10 Things to Know About the Psychology of Cults – Online Psychology Degree Guide

Humans desire comfort, and in a fearful and uncertain world many turn to cults because they tend to promote exactly that. Jon-Patrik Pedersen, a psychologist at CalTech, has pointed out that cult leaders often make promises that are totally unattainable, but also offered by no other group in society. Such things might include financial security, total health, constant peace of mind, and eternal life — the things every human desires at the deepest level.

Today’s world is a tough one, with more abstract issues than there are issues that are black and white. As Dr. Adrian Furnham describes in Psychology Today, humans crave clarity. Many people join cults because they believe they’re being offered solid, absolute answers for questions such as good vs. evil, religion, the meaning of life, politics, etc. Many cult leaders promote messages that are simple and seem to make sense, the exact opposite of what we’re often provided with in typical, everyday life. New members are often found when individuals crave these answers and then are promised a simple life by someone who seems to have it all figured out.

People are often surprised to learn that those who join cults are, for the most part, average people. Many victims of cults are your neighbor, your friend from the gym, your family member. They come from all backgrounds, all zip codes, and all tax brackets. But research done in the past two decades has found an interesting pattern: many people successfully recruited by cults are said to have low self-esteem. Cults generally do not look to recruit those with certain handicaps or clinical depression. However, people with low self-esteem are easier to break down, then build back up in an effort to teach them that the cult is the supportive environment they’re looking for. Those that lack confidence and self esteem are far more likely to fall for a pyramid scheme that promises a better life or to jump into a religious community or religious group without much thought. They are more vulnerable and desperate for these life promises.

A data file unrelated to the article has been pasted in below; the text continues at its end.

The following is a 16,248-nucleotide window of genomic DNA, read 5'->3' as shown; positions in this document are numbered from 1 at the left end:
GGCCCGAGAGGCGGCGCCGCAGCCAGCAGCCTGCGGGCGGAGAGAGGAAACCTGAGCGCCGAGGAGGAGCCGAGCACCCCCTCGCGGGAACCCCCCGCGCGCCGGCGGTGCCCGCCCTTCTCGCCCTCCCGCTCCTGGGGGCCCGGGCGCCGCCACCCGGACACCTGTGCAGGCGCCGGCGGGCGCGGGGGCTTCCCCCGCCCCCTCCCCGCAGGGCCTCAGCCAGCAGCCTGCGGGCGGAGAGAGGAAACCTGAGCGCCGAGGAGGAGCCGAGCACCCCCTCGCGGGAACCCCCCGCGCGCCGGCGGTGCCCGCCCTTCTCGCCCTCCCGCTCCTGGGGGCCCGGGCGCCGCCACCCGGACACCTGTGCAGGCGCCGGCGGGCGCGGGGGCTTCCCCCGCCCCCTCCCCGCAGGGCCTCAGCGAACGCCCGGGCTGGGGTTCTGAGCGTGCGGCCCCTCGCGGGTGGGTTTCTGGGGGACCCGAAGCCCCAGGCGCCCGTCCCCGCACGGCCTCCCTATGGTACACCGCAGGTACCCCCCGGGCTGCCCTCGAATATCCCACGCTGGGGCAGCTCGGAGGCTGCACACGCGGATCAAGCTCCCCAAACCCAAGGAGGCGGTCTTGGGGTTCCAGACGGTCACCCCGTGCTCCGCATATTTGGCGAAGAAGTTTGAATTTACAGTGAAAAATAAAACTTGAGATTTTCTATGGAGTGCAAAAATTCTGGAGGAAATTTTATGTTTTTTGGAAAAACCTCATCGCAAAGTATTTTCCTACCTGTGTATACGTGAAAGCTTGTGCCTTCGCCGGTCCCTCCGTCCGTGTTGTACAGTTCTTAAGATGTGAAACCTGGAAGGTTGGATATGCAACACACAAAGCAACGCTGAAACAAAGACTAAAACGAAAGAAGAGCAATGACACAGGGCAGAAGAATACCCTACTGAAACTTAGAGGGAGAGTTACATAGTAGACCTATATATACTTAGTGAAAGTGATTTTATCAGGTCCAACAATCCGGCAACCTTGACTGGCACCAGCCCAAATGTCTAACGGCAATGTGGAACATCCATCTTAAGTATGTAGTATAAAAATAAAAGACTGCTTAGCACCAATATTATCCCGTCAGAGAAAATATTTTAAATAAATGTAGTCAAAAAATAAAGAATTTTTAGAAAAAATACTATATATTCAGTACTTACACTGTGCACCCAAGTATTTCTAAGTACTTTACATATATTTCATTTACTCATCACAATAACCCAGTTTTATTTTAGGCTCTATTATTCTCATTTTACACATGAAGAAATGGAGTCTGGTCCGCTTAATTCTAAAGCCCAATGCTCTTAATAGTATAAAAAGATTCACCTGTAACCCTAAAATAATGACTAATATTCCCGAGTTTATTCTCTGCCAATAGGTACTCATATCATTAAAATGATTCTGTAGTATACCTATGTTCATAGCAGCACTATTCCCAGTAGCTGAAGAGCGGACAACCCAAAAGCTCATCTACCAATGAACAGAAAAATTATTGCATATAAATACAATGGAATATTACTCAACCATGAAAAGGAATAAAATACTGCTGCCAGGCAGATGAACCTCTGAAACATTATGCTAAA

Once people have been recruited by a cult, they are often “love bombed.” This odd phrase is commonly used to describe the ways in which someone with low self-esteem is consistently flattered, complimented, and seduced in order to train their brain to associate the cult with love and acceptance. When someone feels unworthy of love, they are the first to fall for the false affirmations associated with love bombing. Unfortunately, cults often reach intense, unhealthy, and inappropriate levels of closeness and “love” when they are preying on the weak. This often leads to sexual abuse, arranged plural marriagechild abusesex trafficking, harboring black mail, and more.

10 Things to Know About the Psychology of Cults – Online Psychology Degree Guide